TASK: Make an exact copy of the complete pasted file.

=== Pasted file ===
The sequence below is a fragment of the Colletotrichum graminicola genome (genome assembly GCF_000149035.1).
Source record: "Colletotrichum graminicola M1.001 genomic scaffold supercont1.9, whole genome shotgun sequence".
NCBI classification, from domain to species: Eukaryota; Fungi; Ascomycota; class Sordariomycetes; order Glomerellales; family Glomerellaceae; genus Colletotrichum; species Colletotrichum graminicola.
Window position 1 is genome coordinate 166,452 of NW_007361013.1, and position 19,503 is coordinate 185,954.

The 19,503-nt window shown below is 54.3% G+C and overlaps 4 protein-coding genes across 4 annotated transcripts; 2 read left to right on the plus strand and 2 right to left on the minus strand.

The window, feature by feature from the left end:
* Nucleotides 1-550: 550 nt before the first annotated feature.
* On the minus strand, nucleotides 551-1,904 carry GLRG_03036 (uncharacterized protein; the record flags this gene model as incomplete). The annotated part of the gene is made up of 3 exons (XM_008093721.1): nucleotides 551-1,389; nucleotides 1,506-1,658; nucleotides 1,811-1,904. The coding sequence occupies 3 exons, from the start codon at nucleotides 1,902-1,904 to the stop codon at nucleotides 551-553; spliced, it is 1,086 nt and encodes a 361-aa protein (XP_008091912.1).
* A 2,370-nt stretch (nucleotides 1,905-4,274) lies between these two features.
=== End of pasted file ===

The sequence below is a fragment of the Colletotrichum graminicola genome (genome assembly GCF_000149035.1).
Source record: "Colletotrichum graminicola M1.001 genomic scaffold supercont1.9, whole genome shotgun sequence".
NCBI classification, from domain to species: Eukaryota; Fungi; Ascomycota; class Sordariomycetes; order Glomerellales; family Glomerellaceae; genus Colletotrichum; species Colletotrichum graminicola.
Window position 1 is genome coordinate 166,452 of NW_007361013.1, and position 19,503 is coordinate 185,954.

The 19,503-nt window shown below is 54.3% G+C and overlaps 4 protein-coding genes across 4 annotated transcripts; 2 read left to right on the plus strand and 2 right to left on the minus strand.

The window, feature by feature from the left end:
* Nucleotides 1-550: 550 nt before the first annotated feature.
* On the minus strand, nucleotides 551-1,904 carry GLRG_03036 (uncharacterized protein; the record flags this gene model as incomplete). The annotated part of the gene is made up of 3 exons (XM_008093721.1): nucleotides 551-1,389; nucleotides 1,506-1,658; nucleotides 1,811-1,904. The coding sequence occupies 3 exons, from the start codon at nucleotides 1,902-1,904 to the stop codon at nucleotides 551-553; spliced, it is 1,086 nt and encodes a 361-aa protein (XP_008091912.1).
* A 2,370-nt stretch (nucleotides 1,905-4,274) lies between these two features.